For the Beating Retreat and Ceremonial Sunset the pressure was on. Each band had a ten minute slot, and ours was after the Band of The Royal Marines. Talk about ‘follow that’! The butterflies were running wild in my stomach I’m afraid, but the Drum Major’s stentorian word of command seemed to calm them down and we were on.    


We entered with Walmer Castle, our ‘signature’ retreat march, then played our slow march Mountain Echoes, breaking into quick time for the 1914-18 Medley. Halted in front of the dais, we played The Jigs through once with solos alternating with the full Corps, then all playing with the tempo steadily increasing to end in a blur of fingers and gasps of breath. Our march off was The British Grenadiers and The Sussex Medley, to the applause of the packed crowd.


The Ceremonial Sunset finale saw the return of all the bands, the Standard Bearers of the Veterans’ Associations and a Guard of Honour provided by the Sea Cadets.  The Military Bands and the Pipe Band played Highland Cathedral followed by Evening Hymn and Sunset. Thanks to our fine tradition of keeping to high pitch instruments we weren’t playing, so could stand at attention and just enjoy the music.   The salute was taken by Admiral Boyce, the current Lord Warden of The Cinque Ports, making a fitting end to a marvellous day for our Corps.  


We seem to have been a Senior Officer magnet this summer as four weeks later, at The Guards Museum in Wellington Barracks, a General of The Afghan Army with his ADCs also dropped in to watch us. He had a few words with the Drum Major afterwards which we’re hoping won’t lead to an invitation to Kabul.   


We were at The Guards Museum to support its summer Bands and Bandsmen exhibition. The intention was to attract towards the Museum the crowds who assemble for The Changing of The Guard. As it turned out there was no Guard Change that day, but our bugles sounding Regimental Call and Fall In soon produced a crowd.


We split our effort into three parts: two marching displays and a static performance around music stands. (see some movie)        



Given the very restricted area in front of the Museum, the marching displays were something of a challenge. But somehow the Drum Major managed to manoeuvre us around without anybody falling down the front steps.


On the march we played pretty much what we’d done at Chatham, but for our performance round the stands we first played Killaloe, our Londoner Medley, Hazelmere and The Resistance. Then, for The Great Escape, we enlisted some temporary members by issuing the children in the crowd with triangles, tambourines, cymbals, drums etc. so they could bash along with us, all ably conducted by Drummer Robert Stone.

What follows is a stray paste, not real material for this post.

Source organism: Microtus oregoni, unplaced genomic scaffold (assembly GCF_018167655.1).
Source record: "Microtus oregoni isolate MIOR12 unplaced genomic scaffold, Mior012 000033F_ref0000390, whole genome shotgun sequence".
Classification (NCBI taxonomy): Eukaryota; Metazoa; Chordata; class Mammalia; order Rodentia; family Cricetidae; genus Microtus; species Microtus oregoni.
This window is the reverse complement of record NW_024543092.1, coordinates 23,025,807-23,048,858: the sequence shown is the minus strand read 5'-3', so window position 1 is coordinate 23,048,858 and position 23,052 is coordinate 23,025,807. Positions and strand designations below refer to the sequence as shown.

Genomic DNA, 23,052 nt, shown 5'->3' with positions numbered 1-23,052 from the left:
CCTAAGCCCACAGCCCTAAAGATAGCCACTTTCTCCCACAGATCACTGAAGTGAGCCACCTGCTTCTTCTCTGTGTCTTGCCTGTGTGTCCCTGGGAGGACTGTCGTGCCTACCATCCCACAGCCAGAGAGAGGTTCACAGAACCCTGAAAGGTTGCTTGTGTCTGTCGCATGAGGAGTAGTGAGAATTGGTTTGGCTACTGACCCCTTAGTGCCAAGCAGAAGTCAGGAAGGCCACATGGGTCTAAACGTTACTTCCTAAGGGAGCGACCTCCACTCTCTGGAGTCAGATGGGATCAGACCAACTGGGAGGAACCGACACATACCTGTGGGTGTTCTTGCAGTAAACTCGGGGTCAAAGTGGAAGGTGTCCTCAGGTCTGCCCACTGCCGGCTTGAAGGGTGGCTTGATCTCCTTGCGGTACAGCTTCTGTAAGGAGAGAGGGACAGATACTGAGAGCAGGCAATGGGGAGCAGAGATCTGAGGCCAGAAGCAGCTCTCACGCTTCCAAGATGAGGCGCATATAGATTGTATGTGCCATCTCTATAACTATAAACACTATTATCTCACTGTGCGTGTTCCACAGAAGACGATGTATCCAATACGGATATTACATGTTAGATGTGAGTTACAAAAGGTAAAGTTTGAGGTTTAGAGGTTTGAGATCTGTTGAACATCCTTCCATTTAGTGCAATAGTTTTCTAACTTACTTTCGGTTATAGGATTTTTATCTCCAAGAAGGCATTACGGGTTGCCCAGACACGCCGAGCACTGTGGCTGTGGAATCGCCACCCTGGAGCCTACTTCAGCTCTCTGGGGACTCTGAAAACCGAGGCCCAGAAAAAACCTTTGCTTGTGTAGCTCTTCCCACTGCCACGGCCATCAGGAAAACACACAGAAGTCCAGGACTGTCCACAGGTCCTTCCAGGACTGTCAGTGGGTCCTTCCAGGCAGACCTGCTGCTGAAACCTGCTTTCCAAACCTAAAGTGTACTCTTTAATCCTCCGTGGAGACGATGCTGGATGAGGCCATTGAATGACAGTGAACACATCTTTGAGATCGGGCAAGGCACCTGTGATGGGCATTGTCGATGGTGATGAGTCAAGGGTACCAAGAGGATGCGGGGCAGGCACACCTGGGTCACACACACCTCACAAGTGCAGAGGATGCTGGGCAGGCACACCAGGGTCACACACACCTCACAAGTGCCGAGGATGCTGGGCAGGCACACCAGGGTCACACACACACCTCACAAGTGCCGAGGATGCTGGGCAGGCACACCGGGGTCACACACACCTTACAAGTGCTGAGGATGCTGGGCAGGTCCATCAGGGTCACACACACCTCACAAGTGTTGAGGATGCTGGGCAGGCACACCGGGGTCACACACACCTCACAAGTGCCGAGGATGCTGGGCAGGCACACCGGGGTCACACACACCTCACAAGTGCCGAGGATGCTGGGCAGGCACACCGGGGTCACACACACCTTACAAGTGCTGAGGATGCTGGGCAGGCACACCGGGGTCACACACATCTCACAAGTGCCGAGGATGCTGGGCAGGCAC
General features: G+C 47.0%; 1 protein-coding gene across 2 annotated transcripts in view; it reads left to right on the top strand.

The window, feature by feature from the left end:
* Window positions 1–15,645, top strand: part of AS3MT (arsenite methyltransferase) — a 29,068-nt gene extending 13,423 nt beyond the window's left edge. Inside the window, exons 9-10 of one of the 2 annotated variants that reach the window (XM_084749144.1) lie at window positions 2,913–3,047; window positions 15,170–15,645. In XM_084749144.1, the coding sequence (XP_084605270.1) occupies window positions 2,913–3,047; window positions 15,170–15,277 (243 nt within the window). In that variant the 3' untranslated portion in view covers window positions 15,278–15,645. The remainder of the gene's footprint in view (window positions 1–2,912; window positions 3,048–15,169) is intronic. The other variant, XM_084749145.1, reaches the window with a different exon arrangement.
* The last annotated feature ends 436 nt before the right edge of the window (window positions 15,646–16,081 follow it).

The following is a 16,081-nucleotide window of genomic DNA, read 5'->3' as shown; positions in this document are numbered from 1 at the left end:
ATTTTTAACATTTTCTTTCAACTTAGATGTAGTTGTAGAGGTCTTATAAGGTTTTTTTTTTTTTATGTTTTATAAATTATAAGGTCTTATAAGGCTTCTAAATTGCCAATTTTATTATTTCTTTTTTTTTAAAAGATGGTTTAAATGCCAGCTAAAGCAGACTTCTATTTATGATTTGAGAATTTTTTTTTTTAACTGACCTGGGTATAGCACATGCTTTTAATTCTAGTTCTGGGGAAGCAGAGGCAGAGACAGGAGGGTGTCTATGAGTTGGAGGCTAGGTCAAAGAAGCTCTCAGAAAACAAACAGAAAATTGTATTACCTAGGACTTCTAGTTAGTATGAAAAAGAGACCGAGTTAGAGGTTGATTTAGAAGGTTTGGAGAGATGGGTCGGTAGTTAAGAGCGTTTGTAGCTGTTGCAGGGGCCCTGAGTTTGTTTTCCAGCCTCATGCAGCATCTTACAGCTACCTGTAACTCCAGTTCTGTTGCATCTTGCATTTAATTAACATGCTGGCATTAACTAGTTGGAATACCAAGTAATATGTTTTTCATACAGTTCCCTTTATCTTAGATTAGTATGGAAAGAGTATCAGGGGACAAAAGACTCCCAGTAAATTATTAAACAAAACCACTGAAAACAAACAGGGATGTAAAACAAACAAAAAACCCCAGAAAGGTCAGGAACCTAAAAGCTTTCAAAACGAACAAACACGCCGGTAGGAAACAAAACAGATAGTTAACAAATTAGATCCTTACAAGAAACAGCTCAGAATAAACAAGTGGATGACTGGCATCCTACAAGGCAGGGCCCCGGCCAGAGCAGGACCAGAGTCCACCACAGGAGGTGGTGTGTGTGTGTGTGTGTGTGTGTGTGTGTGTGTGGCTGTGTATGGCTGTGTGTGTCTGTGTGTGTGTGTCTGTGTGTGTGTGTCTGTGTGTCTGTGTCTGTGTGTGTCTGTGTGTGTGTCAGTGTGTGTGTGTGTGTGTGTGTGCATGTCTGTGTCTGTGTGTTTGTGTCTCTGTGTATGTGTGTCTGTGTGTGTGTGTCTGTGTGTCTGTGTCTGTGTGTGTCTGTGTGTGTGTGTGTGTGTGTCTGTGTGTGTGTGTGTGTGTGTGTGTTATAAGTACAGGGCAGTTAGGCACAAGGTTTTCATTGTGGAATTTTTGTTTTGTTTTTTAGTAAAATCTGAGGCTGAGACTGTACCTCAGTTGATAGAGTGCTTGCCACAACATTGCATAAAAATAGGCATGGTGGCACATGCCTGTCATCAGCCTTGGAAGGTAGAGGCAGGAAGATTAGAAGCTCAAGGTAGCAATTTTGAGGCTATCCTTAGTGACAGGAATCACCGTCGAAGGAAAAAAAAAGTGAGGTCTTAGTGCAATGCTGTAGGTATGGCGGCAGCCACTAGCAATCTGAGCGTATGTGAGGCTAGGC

After that excitement we returned to normal with Prussia’s Glory, Legs Eleven, and the Welsh Medley. Then the Side Drummers stepped forward to give their ‘Shackattack’ drum beatings and we finished with For Flag And Empire.



Over a late lunch, kindly provided by Andrew Wallace the Museum Curator, we learned that visitor numbers were three times the normal tally for the day. So it was ‘objective achieved’ and everybody happy.


Press-ganging small children isn’t the only recruiting strategy the Cinque Ports Corps of Drums employs. So if you’d like to be a part of our Beating Retreat and military-related performances, have a word with Drum Major Geoff Fairfax at Society meetings or by e-mail to: And don’t worry, we do play at other places besides museums!




1st Cinque Ports Rifle Volunteers Corps of Drums

Museum Pieces

Historic Dockyard Chatham & The Guards Museum

Author - Drummer Mike Boxall

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Cinque Ports Corps of Drums Events, Summer 2008
With members whose combined age totals over 800 years, the Cinque Ports Corps of Drums would probably qualify for inclusion in many museum collections. So it was strangely appropriate that our two main events this summer took place at museums. The first was Beating Retreat at the Historic Dockyard, Chatham, and the second a performance at The Guards Museum in Wellington Barracks, London.

The Chatham event was part of the town’s Veterans Day and TA100 celebrations.
Hundreds of ex-Servicemen and their families were at the Historic Dockyard for this year’s special celebration, the 100th anniversary of the founding of the Territorial Force in 1908.  It was also a fundraising event in aid of the Historic Dockyard Trust and the Help for Heroes charity.

After arriving in good time from Knockholt, where we had been supporting fellow Society members The Warlingham Flute Band in the village Carnival procession, we were ready to play our part in the Dockyard event. This consisted of a marching display in the afternoon, and a Beating Retreat and Ceremonial Sunset in the evening with the Band of Her Majesty's Royal Marines Portsmouth, the Kohima Band of The Princess of Wales's Royal Regiment and the City of Rochester Pipe Band.

For our first display we played some old standards, beginning with Prussia’s Glory, The Adjutant and Galanthia. Then, after playing Trumpet Tunes at the halt, we marched off to The Great Escape. Judging by the veterans’ applause, they had appreciated seeing and hearing a Corps of Drums. See the You Tube link on the Gallery page.
The Londoner 4 web.wmv